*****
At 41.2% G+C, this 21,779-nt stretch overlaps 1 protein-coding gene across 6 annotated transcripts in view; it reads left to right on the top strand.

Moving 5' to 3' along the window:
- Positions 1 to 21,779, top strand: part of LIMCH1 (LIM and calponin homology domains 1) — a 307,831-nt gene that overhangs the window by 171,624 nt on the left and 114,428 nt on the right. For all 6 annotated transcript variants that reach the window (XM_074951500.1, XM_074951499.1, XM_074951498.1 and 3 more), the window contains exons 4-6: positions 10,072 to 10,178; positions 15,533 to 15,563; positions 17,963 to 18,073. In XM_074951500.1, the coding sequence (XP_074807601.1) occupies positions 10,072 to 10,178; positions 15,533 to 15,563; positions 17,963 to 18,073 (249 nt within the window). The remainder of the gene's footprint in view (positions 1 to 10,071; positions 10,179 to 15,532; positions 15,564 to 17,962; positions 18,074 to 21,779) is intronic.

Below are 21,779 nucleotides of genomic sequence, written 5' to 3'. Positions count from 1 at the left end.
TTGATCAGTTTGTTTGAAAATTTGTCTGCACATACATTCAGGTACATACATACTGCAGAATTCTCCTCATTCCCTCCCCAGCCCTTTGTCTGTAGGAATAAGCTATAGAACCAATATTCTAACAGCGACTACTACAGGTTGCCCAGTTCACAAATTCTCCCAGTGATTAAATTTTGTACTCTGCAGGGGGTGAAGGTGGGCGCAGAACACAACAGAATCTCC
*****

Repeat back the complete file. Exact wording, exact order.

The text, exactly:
At 41.2% G+C, this 21,779-nt stretch overlaps 1 protein-coding gene across 6 annotated transcripts in view; it reads left to right on the top strand.

Moving 5' to 3' along the window:
- Positions 1 to 21,779, top strand: part of LIMCH1 (LIM and calponin homology domains 1) — a 307,831-nt gene that overhangs the window by 171,624 nt on the left and 114,428 nt on the right. For all 6 annotated transcript variants that reach the window (XM_074951500.1, XM_074951499.1, XM_074951498.1 and 3 more), the window contains exons 4-6: positions 10,072 to 10,178; positions 15,533 to 15,563; positions 17,963 to 18,073. In XM_074951500.1, the coding sequence (XP_074807601.1) occupies positions 10,072 to 10,178; positions 15,533 to 15,563; positions 17,963 to 18,073 (249 nt within the window). The remainder of the gene's footprint in view (positions 1 to 10,071; positions 10,179 to 15,532; positions 15,564 to 17,962; positions 18,074 to 21,779) is intronic.

Below are 21,779 nucleotides of genomic sequence, written 5' to 3'. Positions count from 1 at the left end.
TTGATCAGTTTGTTTGAAAATTTGTCTGCACATACATTCAGGTACATACATACTGCAGAATTCTCCTCATTCCCTCCCCAGCCCTTTGTCTGTAGGAATAAGCTATAGAACCAATATTCTAACAGCGACTACTACAGGTTGCCCAGTTCACAAATTCTCCCAGTGATTAAATTTTGTACTCTGCAGGGGGTGAAGGTGGGCGCAGAACACAACAGAATCTCC